Implementing Web Push Notifications

Alexander Zlatkov from SessionStack on how to implement Web Push Notifications:

There are three general steps to implementing a push:

  1. The UI — adding the necessary client-side logic to subscribe a user to a push. This is the JavaScript logic that your web app UI needs in order to enable the user to register himself to push messages.
  2. Sending the push message — implementing the API call on your server that triggers a push message to the user’s device.
  3. Receiving the push message — handling the push message once it arrives in the browser.

How JavaScript works: the mechanics of Web Push Notifications →

PngPong Image Manipulation Library

For the recent UK Elections the folks The Guardian wanted to show big images along with their push notifications. Being bandwidth-aware they wanted a solution in which they could use a template image (which could then be cached) and then draw some stuff onto it. Only problem: Service Workers don’t have access to the Canvas API.

Enter PngPong, an basic image manipulation library, they’ve created:

PngPong is a very, very basic replacement for the Canvas API in environments that do not support it – primarily, service workers. Instead, it manually manipulates the bytes of a PNG file to copy the contents of another image, or draw basic shapes (currently only rectangles).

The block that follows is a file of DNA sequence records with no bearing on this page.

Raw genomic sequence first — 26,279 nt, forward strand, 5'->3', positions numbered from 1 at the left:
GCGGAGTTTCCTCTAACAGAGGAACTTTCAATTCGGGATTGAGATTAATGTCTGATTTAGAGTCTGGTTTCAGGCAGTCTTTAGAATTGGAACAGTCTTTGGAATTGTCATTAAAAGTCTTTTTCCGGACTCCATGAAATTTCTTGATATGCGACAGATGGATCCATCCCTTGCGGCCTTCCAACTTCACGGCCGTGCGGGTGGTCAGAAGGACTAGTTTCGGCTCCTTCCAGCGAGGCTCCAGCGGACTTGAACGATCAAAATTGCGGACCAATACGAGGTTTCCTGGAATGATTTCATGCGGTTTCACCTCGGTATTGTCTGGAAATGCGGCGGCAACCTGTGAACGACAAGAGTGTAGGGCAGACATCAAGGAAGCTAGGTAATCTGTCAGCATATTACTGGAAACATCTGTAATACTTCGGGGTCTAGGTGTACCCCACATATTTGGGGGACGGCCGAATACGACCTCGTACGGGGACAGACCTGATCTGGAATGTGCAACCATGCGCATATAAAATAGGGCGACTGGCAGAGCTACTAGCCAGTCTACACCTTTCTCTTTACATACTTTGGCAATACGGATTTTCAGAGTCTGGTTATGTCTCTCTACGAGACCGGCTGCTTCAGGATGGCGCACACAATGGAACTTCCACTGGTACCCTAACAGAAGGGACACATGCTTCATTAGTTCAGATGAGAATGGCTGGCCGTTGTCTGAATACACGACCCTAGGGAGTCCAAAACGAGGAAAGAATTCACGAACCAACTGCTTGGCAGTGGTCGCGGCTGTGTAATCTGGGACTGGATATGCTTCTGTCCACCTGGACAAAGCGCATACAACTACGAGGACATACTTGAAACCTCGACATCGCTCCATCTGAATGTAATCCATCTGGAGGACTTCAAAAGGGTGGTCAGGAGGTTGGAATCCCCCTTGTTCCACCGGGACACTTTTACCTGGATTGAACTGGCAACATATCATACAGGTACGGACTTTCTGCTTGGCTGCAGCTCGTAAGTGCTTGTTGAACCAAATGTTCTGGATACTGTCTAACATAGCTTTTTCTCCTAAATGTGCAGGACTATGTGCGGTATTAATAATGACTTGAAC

Their code to handle push notifications looked something like this:

self.addEventListener('push', (e) => {
    e.waitUntil(
        caches.match('/notification_template.png')
        .then((res) => res.arrayBuffer())
        .then((arrayBuffer) => {
            addResultsToTemplate(arrayBuffer, e.data);
            return blobToDataURL(new Blob([arrayBuffer]))
        })
        .then((imageURL) => {
            return self.registration.showNotification("Title", {
                image: imageURL
            })
        })
    )
})

Inside addResultsToTemplate they heavy lifting would be done by PngPong, drawing some small rectangles onto the template pictured below, yielding a push notification as pictured at the top of this post.


The template used

Example PngPong usage:

import {
  PngPong,
  PngPongShapeTransformer,
  PngPongImageCopyTransformer
} from 'png-pong';

// Create new PngPong instance
const pngPong = new PngPong(imageArrayBuffer);

// Draw a 30px red square 10px from the top and 10px from the left
const shape = new PngPongShapeTransformer(pngPong);
shape.drawRect(10, 10, 30, 30, [255, 0, 0])

// Copy a 50x50 image 10px from the top left of the source image,
// and draw it 30px into our target image. 
const toCopyFrom = new ArrayBuffer();
const imageCopy = new PngPongImageCopyTransformer(toCopyFrom, pngPong);
imageCopy.copy(10, 10, 50, 50, 30, 30);

// Run the transforms
pngPong.run();

PngPong (GitHub) →
PngPong Use Case: Generating Images in JavaScript Without Using the Canvas API →

Push Notifications for the Web

push-message-b27d1cc8a4b125907d658982bbe5be2d

self.addEventListener('push', function(event) {  
  // Since there is no payload data with the first version  
  // of push messages, we'll grab some data from  
  // an API and use it to populate a notification